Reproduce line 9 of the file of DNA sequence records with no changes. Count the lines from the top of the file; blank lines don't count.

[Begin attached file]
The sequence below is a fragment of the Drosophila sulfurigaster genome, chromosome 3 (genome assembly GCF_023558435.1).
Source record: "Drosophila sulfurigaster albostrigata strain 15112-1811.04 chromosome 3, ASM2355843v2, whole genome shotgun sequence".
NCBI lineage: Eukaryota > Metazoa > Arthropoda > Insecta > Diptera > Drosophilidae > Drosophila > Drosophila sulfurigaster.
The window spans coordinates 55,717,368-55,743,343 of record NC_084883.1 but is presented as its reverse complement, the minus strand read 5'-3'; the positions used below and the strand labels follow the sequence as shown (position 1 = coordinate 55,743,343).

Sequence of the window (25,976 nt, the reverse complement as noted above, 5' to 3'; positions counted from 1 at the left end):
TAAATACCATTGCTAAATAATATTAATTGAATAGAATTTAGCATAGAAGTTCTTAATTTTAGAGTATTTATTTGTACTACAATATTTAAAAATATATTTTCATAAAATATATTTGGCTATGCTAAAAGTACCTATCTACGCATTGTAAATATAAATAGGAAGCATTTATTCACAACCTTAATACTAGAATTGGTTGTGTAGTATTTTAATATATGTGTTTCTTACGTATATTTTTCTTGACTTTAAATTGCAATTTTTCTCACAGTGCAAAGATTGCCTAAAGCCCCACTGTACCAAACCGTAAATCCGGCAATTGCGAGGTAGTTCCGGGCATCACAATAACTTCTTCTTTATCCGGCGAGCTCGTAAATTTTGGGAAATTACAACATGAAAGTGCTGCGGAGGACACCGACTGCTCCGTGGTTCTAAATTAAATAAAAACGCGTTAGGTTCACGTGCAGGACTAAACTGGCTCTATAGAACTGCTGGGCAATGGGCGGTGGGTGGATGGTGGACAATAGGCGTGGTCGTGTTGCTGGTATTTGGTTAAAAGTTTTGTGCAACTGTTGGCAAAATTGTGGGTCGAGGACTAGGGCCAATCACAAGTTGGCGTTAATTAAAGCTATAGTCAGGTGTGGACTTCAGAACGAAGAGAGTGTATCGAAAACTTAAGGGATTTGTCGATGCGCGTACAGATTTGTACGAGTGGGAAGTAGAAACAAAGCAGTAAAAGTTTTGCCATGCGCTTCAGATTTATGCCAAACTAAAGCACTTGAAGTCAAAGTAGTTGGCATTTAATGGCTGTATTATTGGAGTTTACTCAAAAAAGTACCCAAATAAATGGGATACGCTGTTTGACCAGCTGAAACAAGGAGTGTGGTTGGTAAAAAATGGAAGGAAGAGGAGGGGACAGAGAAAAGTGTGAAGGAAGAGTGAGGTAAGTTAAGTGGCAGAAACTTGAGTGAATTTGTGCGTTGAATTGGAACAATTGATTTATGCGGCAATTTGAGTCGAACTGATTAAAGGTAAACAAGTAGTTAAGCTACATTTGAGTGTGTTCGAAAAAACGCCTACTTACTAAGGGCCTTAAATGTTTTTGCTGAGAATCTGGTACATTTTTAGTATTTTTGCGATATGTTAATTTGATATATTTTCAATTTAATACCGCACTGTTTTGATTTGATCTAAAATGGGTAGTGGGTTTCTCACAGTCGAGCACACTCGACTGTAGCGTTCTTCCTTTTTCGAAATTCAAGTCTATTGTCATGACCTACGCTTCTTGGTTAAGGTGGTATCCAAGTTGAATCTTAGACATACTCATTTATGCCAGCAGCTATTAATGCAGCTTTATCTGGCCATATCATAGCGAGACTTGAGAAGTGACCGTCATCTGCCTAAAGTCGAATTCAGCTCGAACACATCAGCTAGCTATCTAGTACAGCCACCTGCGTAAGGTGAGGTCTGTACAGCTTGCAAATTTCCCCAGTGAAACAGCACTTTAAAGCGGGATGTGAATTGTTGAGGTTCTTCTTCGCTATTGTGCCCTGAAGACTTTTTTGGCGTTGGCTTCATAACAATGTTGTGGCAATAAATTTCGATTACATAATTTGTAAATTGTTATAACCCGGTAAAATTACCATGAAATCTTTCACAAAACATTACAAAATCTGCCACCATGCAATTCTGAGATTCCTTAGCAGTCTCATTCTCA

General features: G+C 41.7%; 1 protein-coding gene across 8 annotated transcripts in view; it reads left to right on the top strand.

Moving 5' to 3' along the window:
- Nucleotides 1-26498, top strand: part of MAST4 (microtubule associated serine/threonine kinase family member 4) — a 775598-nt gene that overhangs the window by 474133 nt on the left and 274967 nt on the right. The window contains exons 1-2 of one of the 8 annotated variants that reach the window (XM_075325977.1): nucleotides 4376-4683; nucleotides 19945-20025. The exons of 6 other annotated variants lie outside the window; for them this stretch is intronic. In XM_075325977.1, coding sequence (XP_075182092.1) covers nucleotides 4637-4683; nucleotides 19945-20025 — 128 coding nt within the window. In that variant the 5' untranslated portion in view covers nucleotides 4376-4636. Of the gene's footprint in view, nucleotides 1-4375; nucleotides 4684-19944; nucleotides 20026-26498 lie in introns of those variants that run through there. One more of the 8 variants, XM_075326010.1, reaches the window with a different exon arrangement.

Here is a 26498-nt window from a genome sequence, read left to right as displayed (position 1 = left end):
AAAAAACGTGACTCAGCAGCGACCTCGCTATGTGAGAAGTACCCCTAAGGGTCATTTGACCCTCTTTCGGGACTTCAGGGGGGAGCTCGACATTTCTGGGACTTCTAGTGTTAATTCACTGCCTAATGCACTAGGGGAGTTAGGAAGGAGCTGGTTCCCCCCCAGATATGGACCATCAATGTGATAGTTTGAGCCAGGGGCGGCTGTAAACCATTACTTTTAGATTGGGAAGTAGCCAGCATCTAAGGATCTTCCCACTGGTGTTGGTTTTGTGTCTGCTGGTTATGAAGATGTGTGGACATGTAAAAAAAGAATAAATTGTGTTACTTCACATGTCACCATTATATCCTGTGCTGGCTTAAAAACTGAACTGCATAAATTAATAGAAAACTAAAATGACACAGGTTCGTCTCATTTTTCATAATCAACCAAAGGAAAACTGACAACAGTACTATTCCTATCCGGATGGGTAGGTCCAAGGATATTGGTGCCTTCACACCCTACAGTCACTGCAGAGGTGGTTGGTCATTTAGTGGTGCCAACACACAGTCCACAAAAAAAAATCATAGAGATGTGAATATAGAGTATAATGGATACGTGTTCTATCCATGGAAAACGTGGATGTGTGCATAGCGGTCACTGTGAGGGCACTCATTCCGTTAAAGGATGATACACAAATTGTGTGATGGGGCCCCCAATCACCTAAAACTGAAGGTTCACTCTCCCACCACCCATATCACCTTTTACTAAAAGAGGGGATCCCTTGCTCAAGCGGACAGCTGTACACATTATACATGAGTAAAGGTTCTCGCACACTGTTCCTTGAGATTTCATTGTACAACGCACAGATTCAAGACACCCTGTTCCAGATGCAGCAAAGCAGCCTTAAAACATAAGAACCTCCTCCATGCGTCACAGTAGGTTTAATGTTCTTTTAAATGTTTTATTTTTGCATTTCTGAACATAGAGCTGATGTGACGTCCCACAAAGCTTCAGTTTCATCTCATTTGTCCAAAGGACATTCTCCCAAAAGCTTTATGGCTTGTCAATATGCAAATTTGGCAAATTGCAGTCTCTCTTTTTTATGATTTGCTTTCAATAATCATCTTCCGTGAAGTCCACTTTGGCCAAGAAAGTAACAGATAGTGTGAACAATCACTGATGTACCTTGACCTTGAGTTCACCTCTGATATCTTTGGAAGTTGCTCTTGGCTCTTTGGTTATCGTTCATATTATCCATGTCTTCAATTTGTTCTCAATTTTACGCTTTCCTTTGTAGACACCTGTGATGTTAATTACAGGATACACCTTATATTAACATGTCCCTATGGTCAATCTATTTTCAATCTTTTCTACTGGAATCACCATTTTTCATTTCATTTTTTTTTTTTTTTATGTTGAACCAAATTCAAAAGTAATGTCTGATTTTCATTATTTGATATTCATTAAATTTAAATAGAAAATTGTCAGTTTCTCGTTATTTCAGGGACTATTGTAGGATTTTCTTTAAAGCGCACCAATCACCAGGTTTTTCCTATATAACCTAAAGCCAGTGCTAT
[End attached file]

- Nucleotides 1-26498, top strand: part of MAST4 (microtubule associated serine/threonine kinase family member 4) — a 775598-nt gene that overhangs the window by 474133 nt on the left and 274967 nt on the right. The window contains exons 1-2 of one of the 8 annotated variants that reach the window (XM_075325977.1): nucleotides 4376-4683; nucleotides 19945-20025. The exons of 6 other annotated variants lie outside the window; for them this stretch is intronic. In XM_075325977.1, coding sequence (XP_075182092.1) covers nucleotides 4637-4683; nucleotides 19945-20025 — 128 coding nt within the window. In that variant the 5' untranslated portion in view covers nucleotides 4376-4636. Of the gene's footprint in view, nucleotides 1-4375; nucleotides 4684-19944; nucleotides 20026-26498 lie in introns of those variants that run through there. One more of the 8 variants, XM_075326010.1, reaches the window with a different exon arrangement.